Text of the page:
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Wednesday, March 24, 1999 Published at 20:05 GMT

World: Europe

Yugoslavia on red alert

Yugoslavs prepare air shelters in Belgrade

Yugoslav citizens braced themselves for military strikes on Wednesday as a nationwide state of emergency went into force.

Kosovo strikes
Air defence units were placed on heightened alert, and people queued petrol and food supplies.

But they continued to go to work and send their children to school as normal.

Media outlets that had survived a clampdown by the authorities gave citizens instructions on what to do in the event of strikes.

Ben Brown reports on the "panic and terror" in Pristina
The Defence Ministry ordered people to close their apartments during air raid alerts and proceed to air shelters calmly, where smoking and alcohol would be forbidden.

[ image: Kosovo Albanians continue to flee the province]
Kosovo Albanians continue to flee the province
While some in Belgrade did not believe that Nato would carry out its threat, others were not so sanguine.

Milena, a pensioner, said: "I was up all night waiting for them to strike. I sat and dozed off occasionally but I couldn't go to bed.

"It's the uncertainty. Psychologically, it's hard. You don't know when it will fall."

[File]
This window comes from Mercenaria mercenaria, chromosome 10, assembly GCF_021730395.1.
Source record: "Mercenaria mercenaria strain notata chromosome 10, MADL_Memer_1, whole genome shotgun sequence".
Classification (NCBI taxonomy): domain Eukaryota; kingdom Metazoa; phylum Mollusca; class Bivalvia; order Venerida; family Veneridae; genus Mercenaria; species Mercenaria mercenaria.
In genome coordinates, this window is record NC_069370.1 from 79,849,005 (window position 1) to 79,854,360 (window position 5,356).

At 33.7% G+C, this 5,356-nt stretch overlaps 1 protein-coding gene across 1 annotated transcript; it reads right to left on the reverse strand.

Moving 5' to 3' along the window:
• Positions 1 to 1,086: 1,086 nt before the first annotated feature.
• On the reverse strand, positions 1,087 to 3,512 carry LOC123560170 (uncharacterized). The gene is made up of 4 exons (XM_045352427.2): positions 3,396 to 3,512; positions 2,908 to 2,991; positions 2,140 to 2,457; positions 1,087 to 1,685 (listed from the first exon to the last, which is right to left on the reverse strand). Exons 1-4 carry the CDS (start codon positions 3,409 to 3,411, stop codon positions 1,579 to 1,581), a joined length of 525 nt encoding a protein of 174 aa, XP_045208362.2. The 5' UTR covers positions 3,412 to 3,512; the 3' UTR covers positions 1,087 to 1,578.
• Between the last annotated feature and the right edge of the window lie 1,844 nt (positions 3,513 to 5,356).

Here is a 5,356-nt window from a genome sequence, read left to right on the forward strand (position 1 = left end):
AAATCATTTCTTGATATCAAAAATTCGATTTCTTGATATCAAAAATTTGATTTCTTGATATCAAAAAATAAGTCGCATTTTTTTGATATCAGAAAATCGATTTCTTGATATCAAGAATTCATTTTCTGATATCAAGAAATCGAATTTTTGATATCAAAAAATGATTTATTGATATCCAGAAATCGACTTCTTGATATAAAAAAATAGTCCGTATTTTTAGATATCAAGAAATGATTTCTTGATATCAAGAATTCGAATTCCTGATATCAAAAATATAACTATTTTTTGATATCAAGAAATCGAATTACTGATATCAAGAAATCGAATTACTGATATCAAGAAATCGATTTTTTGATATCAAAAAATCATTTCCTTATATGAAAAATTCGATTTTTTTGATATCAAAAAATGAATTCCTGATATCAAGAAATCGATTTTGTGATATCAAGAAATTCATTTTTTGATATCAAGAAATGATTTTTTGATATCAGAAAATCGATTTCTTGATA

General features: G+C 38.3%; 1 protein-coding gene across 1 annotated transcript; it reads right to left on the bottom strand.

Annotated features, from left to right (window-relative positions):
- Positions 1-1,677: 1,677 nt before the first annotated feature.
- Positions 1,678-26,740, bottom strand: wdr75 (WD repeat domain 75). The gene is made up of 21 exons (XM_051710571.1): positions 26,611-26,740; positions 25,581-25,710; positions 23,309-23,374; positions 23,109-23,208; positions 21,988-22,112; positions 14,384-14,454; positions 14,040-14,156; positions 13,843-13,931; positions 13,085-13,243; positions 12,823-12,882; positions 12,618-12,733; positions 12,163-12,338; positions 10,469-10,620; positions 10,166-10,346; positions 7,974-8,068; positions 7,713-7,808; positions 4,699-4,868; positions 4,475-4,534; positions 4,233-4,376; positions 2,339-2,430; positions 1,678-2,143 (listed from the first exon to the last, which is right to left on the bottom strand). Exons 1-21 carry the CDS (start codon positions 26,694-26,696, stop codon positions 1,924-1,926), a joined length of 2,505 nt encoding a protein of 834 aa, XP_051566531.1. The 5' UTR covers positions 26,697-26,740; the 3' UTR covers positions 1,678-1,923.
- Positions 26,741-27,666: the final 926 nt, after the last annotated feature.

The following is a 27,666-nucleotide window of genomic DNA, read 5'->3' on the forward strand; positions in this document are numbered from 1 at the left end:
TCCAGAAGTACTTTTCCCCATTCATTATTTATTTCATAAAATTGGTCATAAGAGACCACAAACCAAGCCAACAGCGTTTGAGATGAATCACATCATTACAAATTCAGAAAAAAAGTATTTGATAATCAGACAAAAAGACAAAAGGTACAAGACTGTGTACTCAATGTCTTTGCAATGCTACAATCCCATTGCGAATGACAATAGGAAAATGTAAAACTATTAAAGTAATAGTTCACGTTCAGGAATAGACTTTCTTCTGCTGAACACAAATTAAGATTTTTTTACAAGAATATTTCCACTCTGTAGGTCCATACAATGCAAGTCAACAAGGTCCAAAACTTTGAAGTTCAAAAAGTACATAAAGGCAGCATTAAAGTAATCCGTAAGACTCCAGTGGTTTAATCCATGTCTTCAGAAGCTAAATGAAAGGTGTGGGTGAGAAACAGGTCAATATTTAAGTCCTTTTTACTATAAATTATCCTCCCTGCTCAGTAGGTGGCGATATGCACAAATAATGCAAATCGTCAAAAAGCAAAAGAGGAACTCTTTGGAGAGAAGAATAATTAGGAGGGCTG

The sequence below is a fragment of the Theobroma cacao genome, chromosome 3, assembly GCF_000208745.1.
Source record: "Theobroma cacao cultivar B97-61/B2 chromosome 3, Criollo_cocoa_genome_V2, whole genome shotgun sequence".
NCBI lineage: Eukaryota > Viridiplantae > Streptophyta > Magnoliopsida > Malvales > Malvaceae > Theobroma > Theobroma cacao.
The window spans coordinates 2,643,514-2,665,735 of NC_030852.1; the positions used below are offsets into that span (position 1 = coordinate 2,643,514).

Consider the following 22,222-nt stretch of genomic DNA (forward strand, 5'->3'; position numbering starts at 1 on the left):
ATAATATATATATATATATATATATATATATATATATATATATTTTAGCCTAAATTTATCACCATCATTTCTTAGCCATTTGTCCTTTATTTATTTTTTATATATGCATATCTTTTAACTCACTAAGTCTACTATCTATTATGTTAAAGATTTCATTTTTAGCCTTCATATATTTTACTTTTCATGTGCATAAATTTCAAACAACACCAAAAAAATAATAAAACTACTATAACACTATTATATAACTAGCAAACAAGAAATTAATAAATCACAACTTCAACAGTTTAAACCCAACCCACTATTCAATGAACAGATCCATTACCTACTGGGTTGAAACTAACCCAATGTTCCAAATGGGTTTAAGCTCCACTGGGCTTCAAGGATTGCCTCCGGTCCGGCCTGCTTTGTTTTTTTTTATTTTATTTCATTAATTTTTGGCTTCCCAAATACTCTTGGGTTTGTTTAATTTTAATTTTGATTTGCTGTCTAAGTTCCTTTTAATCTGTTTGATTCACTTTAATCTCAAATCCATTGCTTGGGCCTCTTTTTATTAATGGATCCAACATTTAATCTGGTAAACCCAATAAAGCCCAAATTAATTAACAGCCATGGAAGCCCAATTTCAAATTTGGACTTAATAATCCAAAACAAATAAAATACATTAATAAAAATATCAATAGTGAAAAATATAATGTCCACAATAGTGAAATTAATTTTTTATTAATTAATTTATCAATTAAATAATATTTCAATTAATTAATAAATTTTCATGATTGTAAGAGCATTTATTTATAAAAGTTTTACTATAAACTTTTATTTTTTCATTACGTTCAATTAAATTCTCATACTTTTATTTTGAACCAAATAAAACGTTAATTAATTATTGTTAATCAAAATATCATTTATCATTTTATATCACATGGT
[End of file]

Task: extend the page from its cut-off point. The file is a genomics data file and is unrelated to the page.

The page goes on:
Jacky Rowland reports on the "grim inevitability" in Kosovo
State-run Belgrade radio played solemn choral music which, according to some locals, had not been heard since former Yugoslav Communist leader Josip Broz Tito died in 1980.

A steady flow of ambassadors and their families continued to leave from the capital, but staff at the Chinese and Russian embassies have reportedly all remained.

Russia and China are both against the Nato air strikes.

Nick Thorpe: "A state of the imminent threat of war is in force"
The BBC's correspondent Nick Thorpe said that in Belgrade, a big gap has opened up in the daily routines of those who are critical of the government.

"They can no longer listen to B92 Radio, until now the most important independent media in Yugoslavia which was closed down in a pre-dawn raid by police," he said.

The station however has succeeded to defy the shutdown by continuing to broadcast on the Net and via satellite.


In the province of Kosovo itself, there were unconfirmed reports that Serb security forces had shelled Kosovo Albanian villages on Wednesday.

The Kosovo Information Centre (KIC) in Pristina said villages were shelled in the regions of Podujevo and Vucitrn in the north, Kacanik in the south and Decane in the west.

The shelling followed the departure of international agencies from the province. The OSCE Kosovo Verification Mission (KVM) evacuated the region on 20 March.

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